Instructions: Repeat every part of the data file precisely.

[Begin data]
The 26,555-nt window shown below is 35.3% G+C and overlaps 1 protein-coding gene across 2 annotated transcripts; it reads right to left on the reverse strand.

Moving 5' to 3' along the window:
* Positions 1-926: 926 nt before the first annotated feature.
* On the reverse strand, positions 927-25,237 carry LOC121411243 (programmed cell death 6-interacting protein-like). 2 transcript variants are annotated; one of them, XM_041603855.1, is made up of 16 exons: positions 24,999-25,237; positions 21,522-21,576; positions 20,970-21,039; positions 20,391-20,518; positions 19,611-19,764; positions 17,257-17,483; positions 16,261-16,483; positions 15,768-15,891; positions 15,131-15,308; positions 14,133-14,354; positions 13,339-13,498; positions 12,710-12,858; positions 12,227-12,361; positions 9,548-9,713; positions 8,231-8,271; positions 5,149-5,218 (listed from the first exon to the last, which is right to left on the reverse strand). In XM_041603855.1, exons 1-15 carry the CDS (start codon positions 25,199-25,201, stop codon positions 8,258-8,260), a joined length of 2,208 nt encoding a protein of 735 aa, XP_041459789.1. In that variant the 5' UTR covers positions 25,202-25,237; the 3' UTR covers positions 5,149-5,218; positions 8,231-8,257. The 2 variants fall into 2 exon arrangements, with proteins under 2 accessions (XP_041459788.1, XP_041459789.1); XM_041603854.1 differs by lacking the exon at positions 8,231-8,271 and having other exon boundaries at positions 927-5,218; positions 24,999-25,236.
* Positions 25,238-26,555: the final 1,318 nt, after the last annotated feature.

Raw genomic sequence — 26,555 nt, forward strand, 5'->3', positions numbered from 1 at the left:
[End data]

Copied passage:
The 26,555-nt window shown below is 35.3% G+C and overlaps 1 protein-coding gene across 2 annotated transcripts; it reads right to left on the reverse strand.

Moving 5' to 3' along the window:
* Positions 1-926: 926 nt before the first annotated feature.
* On the reverse strand, positions 927-25,237 carry LOC121411243 (programmed cell death 6-interacting protein-like). 2 transcript variants are annotated; one of them, XM_041603855.1, is made up of 16 exons: positions 24,999-25,237; positions 21,522-21,576; positions 20,970-21,039; positions 20,391-20,518; positions 19,611-19,764; positions 17,257-17,483; positions 16,261-16,483; positions 15,768-15,891; positions 15,131-15,308; positions 14,133-14,354; positions 13,339-13,498; positions 12,710-12,858; positions 12,227-12,361; positions 9,548-9,713; positions 8,231-8,271; positions 5,149-5,218 (listed from the first exon to the last, which is right to left on the reverse strand). In XM_041603855.1, exons 1-15 carry the CDS (start codon positions 25,199-25,201, stop codon positions 8,258-8,260), a joined length of 2,208 nt encoding a protein of 735 aa, XP_041459789.1. In that variant the 5' UTR covers positions 25,202-25,237; the 3' UTR covers positions 5,149-5,218; positions 8,231-8,257. The 2 variants fall into 2 exon arrangements, with proteins under 2 accessions (XP_041459788.1, XP_041459789.1); XM_041603854.1 differs by lacking the exon at positions 8,231-8,271 and having other exon boundaries at positions 927-5,218; positions 24,999-25,236.
* Positions 25,238-26,555: the final 1,318 nt, after the last annotated feature.

Raw genomic sequence — 26,555 nt, forward strand, 5'->3', positions numbered from 1 at the left: